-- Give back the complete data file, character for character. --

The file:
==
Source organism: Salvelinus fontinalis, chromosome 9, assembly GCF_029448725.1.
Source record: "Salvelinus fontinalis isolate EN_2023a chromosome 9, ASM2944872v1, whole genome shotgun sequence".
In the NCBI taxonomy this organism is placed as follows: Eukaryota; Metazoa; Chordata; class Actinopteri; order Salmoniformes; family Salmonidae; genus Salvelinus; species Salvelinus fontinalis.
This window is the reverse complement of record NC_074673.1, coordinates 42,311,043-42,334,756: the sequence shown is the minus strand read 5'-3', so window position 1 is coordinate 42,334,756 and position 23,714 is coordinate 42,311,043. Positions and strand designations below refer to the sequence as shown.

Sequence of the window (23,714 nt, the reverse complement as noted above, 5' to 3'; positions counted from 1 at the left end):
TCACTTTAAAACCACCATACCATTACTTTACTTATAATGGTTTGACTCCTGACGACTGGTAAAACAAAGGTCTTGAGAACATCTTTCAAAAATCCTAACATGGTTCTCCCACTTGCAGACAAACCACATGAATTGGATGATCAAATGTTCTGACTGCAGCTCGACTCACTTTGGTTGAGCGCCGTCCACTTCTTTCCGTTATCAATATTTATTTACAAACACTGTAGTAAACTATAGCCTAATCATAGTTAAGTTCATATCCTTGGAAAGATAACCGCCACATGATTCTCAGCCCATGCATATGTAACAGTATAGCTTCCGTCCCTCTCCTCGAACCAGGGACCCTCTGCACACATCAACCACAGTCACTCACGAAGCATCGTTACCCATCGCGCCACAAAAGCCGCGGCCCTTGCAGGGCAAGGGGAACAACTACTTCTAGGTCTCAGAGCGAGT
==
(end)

Source organism: Salvelinus fontinalis, chromosome 9, assembly GCF_029448725.1.
Source record: "Salvelinus fontinalis isolate EN_2023a chromosome 9, ASM2944872v1, whole genome shotgun sequence".
In the NCBI taxonomy this organism is placed as follows: Eukaryota; Metazoa; Chordata; class Actinopteri; order Salmoniformes; family Salmonidae; genus Salvelinus; species Salvelinus fontinalis.
This window is the reverse complement of record NC_074673.1, coordinates 42,311,043-42,334,756: the sequence shown is the minus strand read 5'-3', so window position 1 is coordinate 42,334,756 and position 23,714 is coordinate 42,311,043. Positions and strand designations below refer to the sequence as shown.

Sequence of the window (23,714 nt, the reverse complement as noted above, 5' to 3'; positions counted from 1 at the left end):
TCACTTTAAAACCACCATACCATTACTTTACTTATAATGGTTTGACTCCTGACGACTGGTAAAACAAAGGTCTTGAGAACATCTTTCAAAAATCCTAACATGGTTCTCCCACTTGCAGACAAACCACATGAATTGGATGATCAAATGTTCTGACTGCAGCTCGACTCACTTTGGTTGAGCGCCGTCCACTTCTTTCCGTTATCAATATTTATTTACAAACACTGTAGTAAACTATAGCCTAATCATAGTTAAGTTCATATCCTTGGAAAGATAACCGCCACATGATTCTCAGCCCATGCATATGTAACAGTATAGCTTCCGTCCCTCTCCTCGAACCAGGGACCCTCTGCACACATCAACCACAGTCACTCACGAAGCATCGTTACCCATCGCGCCACAAAAGCCGCGGCCCTTGCAGGGCAAGGGGAACAACTACTTCTAGGTCTCAGAGCGAGT